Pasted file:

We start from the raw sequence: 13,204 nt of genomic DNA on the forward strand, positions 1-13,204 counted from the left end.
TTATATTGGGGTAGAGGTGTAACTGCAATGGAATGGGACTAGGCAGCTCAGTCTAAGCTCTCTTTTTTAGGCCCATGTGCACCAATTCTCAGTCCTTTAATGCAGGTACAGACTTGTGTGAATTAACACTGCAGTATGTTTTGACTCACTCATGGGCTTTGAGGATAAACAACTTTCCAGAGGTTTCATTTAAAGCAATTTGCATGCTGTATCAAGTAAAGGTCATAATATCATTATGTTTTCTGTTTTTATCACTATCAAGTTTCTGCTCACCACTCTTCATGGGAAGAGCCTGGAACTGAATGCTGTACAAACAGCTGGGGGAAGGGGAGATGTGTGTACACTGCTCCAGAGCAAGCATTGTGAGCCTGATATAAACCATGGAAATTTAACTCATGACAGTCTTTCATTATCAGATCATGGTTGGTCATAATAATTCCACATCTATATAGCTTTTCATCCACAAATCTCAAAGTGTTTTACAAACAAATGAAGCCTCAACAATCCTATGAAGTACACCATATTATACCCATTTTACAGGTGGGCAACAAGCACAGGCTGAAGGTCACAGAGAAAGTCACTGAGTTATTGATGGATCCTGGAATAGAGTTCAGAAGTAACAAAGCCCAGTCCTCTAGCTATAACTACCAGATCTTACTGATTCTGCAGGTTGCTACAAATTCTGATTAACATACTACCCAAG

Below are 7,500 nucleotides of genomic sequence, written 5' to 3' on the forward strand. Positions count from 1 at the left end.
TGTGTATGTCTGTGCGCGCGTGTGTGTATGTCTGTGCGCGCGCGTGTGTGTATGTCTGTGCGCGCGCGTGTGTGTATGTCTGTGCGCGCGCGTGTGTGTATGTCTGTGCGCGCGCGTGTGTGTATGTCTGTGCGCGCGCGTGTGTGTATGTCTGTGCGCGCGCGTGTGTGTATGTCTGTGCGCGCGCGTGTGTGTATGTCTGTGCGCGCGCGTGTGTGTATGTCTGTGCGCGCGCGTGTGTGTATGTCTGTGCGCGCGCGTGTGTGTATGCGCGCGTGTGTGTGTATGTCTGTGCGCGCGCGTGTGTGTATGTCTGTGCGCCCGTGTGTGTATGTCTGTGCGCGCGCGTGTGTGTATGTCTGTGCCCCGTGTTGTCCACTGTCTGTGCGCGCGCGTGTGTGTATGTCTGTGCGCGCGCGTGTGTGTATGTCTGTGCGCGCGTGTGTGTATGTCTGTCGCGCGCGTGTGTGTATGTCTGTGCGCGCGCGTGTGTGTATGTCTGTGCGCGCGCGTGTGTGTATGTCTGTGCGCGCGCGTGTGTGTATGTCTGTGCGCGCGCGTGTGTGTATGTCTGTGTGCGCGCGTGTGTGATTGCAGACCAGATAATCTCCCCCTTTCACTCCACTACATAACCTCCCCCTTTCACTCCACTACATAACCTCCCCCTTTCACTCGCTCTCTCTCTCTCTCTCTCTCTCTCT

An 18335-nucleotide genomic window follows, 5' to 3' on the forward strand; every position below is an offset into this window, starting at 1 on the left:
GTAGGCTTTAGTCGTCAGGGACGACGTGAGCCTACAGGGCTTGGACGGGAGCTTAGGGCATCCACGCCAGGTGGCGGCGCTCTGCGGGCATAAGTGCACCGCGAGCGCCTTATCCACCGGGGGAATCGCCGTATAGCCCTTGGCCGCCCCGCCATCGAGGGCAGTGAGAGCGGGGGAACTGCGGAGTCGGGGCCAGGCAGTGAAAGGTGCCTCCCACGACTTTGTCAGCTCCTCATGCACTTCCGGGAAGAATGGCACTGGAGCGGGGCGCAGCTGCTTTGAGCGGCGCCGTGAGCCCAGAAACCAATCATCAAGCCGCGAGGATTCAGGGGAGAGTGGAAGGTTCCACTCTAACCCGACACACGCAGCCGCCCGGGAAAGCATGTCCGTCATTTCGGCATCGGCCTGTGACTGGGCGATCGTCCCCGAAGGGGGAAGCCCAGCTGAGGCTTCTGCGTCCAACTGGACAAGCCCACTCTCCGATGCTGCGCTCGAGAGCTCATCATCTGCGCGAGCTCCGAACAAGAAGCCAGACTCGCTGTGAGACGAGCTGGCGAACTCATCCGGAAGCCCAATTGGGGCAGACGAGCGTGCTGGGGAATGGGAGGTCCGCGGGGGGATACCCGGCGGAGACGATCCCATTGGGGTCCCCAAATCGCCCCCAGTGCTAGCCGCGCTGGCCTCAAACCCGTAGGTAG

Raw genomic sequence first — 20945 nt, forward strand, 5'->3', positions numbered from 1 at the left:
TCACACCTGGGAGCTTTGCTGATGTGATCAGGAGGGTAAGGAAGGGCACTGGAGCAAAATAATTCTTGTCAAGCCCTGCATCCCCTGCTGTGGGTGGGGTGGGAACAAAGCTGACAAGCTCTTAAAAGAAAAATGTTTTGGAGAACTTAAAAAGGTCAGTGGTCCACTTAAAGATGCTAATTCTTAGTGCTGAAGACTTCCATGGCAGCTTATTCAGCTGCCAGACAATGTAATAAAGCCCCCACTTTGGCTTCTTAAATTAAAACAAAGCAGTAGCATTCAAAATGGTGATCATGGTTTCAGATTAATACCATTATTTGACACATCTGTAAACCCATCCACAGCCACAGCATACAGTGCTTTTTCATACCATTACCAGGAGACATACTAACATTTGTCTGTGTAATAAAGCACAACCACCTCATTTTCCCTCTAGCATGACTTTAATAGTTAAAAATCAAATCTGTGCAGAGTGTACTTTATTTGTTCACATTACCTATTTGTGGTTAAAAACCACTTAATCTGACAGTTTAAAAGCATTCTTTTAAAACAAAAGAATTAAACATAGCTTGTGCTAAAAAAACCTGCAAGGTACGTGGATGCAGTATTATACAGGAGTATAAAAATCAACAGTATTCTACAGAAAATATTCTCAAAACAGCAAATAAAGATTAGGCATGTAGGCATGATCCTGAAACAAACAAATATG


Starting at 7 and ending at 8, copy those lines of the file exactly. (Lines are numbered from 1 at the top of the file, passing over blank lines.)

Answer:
Raw genomic sequence first — 20945 nt, forward strand, 5'->3', positions numbered from 1 at the left:
TCACACCTGGGAGCTTTGCTGATGTGATCAGGAGGGTAAGGAAGGGCACTGGAGCAAAATAATTCTTGTCAAGCCCTGCATCCCCTGCTGTGGGTGGGGTGGGAACAAAGCTGACAAGCTCTTAAAAGAAAAATGTTTTGGAGAACTTAAAAAGGTCAGTGGTCCACTTAAAGATGCTAATTCTTAGTGCTGAAGACTTCCATGGCAGCTTATTCAGCTGCCAGACAATGTAATAAAGCCCCCACTTTGGCTTCTTAAATTAAAACAAAGCAGTAGCATTCAAAATGGTGATCATGGTTTCAGATTAATACCATTATTTGACACATCTGTAAACCCATCCACAGCCACAGCATACAGTGCTTTTTCATACCATTACCAGGAGACATACTAACATTTGTCTGTGTAATAAAGCACAACCACCTCATTTTCCCTCTAGCATGACTTTAATAGTTAAAAATCAAATCTGTGCAGAGTGTACTTTATTTGTTCACATTACCTATTTGTGGTTAAAAACCACTTAATCTGACAGTTTAAAAGCATTCTTTTAAAACAAAAGAATTAAACATAGCTTGTGCTAAAAAAACCTGCAAGGTACGTGGATGCAGTATTATACAGGAGTATAAAAATCAACAGTATTCTACAGAAAATATTCTCAAAACAGCAAATAAAGATTAGGCATGTAGGCATGATCCTGAAACAAACAAATATG